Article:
RFC 1329 Address Resolution for Dual MAC FDDI Networks May 1992 sending station, the bit will not be reset. This mechanism provides that no load sharing will be done between Dual MAC stations on different dual rings if the dual rings are linked with one transparent bridge. An additional DMARP error frame is used to provide against errors when a DMARP reply frame gets lost on the ring. 8.4. Timeout of Entries Marked with OR-Bit Set If a FDDI ring is wrapped, the DMARP reply frames are received by the primary and secondary MACs of the target dual MAC stations. In that case, the entries for dual MAC stations on the same dual ring are also marked with the OR-bit, although the load sharing is possible between these stations. When an OR-bit in an entry is set for the first time, a timer entity is started. If the timer entity runs out, a DMARP request frame is sent over SNAP 2 to the secondary MAC of the associated target) station. Then the entry will be discarded. If the request cannot be received by the target station because the network configuration has changed, there is no entry in the address cache for this station any more and no load sharing is computed. If the target station receives the DMARP request frame, it sends back a DMARP reply frame. 8.5. Problems with the Application of Large FDDI Networks With an increasing number of dual FDDI rings, each one linked together by two transparent bridges, the probability increases, that one of these inhomogeneous dual FDDI rings is wrapped in the moment when two dual MAC stations exchange ARP frames and DMARP replies. If two dual MAC stations are communicating for the first time, the probability decreases that a load sharing is really computed after the exchange of DMARP replies, although this would be possible according to the network configuration. It relies upon the fact, that DMARP replies get to the primary ring over the wrapped dual ring and only entries marked with the OR-bit set are created. To solve this problem further expedients are invented: At first, entries in the address cache can be marked read-only by the setting of the R-bit. In dual MAC stations, entries can be written manually for other dual MAC stations that are frequently talked to or that have a special importance. The control bits of these entries cannot be changed by DMARP. Kuehn [Page 6]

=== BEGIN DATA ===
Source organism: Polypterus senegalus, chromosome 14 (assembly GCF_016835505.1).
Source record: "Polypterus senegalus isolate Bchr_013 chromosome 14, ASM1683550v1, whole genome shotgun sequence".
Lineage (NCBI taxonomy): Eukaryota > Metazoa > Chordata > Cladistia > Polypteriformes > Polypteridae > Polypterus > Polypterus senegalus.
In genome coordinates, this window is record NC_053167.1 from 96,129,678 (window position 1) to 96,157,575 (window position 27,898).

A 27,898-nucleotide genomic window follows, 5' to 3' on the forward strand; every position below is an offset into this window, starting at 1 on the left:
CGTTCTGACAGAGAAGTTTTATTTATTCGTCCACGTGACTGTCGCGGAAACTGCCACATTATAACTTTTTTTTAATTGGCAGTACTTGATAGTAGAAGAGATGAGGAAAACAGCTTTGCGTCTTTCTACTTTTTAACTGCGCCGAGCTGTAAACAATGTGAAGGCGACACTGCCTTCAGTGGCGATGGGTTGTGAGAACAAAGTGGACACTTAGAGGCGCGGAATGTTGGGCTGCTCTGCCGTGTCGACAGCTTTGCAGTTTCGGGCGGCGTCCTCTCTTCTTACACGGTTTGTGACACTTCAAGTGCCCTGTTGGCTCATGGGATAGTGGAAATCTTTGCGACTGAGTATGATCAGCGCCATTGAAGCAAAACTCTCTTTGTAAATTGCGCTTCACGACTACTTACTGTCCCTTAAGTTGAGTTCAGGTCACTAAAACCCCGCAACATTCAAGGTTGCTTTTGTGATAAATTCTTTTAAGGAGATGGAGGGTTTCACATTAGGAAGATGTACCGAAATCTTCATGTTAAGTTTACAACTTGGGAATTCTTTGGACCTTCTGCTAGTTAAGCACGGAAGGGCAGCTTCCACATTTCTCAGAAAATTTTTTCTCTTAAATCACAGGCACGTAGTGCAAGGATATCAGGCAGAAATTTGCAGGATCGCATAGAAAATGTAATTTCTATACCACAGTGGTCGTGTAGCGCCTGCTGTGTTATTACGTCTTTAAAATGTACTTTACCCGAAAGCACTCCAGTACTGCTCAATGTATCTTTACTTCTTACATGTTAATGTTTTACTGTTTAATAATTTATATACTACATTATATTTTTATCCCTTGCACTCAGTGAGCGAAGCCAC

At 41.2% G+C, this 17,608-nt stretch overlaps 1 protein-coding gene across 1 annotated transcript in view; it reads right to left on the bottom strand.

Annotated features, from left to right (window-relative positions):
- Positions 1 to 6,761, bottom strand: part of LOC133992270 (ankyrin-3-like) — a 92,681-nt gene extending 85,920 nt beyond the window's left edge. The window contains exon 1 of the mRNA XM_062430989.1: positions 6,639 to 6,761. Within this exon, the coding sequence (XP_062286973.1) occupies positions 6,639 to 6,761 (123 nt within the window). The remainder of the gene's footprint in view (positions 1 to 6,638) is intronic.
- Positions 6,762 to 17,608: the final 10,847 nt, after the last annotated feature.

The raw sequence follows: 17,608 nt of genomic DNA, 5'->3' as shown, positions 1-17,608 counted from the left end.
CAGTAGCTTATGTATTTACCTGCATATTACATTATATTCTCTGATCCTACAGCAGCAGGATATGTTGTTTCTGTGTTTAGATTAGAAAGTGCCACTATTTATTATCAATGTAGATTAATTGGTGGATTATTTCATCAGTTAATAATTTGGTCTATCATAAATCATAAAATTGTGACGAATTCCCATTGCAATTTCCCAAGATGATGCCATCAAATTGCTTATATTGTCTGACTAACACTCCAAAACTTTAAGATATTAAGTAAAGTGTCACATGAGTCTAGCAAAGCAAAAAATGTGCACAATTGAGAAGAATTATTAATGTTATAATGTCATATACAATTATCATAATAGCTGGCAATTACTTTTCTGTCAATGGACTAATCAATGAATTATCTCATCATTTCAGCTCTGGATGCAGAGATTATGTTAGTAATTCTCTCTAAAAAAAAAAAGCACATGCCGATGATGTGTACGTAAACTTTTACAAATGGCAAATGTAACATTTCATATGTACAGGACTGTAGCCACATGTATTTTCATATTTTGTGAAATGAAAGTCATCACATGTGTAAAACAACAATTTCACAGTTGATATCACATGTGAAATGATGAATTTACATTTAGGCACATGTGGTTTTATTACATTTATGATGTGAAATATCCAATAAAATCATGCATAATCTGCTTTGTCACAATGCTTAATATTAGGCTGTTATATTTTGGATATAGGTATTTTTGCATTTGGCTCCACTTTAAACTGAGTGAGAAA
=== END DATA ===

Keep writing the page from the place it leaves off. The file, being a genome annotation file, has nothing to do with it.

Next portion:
RFC 1329 Address Resolution for Dual MAC FDDI Networks May 1992 Next, additional control bits are introduced. One of these bits is the Hold-bit (H-bit). When two dual MAC stations exchange ARP frames and DMARP replies to create entries in their address caches, one station starts sending a DMARP reply, first. According to the network state, it sends an additional DMARP error frame, a moment later. Within a maximum period of time (see "Configuring the Timer Parameters"), all frames arrive at the neighbour station and are received by the primary and/or secondary MAC. If the OR-bit was not set for an entry within this period of time, it is clear, that no further DMARP frames will be received, which result in setting the OR-bit. For such an entry the H-bit is set. As the reception of reply and error frames is not sufficient for setting the OR-bit when the H-bit is set, the load sharing is assumed to be sure. The correctness of the H-bit will be verified in relatively long time periods by queries (query and hold frames) at the station associated. For two communicating stations there exists a possibility to get information from a third station. Always, when the OR-bit is set for an entry in a dual MAC station, a search frame is transmitted by the secondary MAC, containing the own primary MAC address and the primary MAC address of the counter station. If a third station can compute a sure load sharing with both stations (the H-bit is set for the associated entries), the stations can perform a load sharing between them, too. The third station informs these stations by sending found frames to them. 8.6. Multicast and Broadcast Addresses in IP Frames If the destination hardware address of an IP frame is a multicast or broadcast hardware address, the frame is always delivered to SNAP 1 and sent on the primary ring, because one of the addressed stations could be a single MAC station. IP frames which are delivered to the load sharing entity by SNAP 2 are discarded by the load sharing entity. Thus, the duplication of these frames can be prevented. 9. Internal Structure One load Sharing entity exists in the load sharing layer. This load sharing entity consists of the address cache, the cache administration and the multiplexer. Kuehn [Page 7]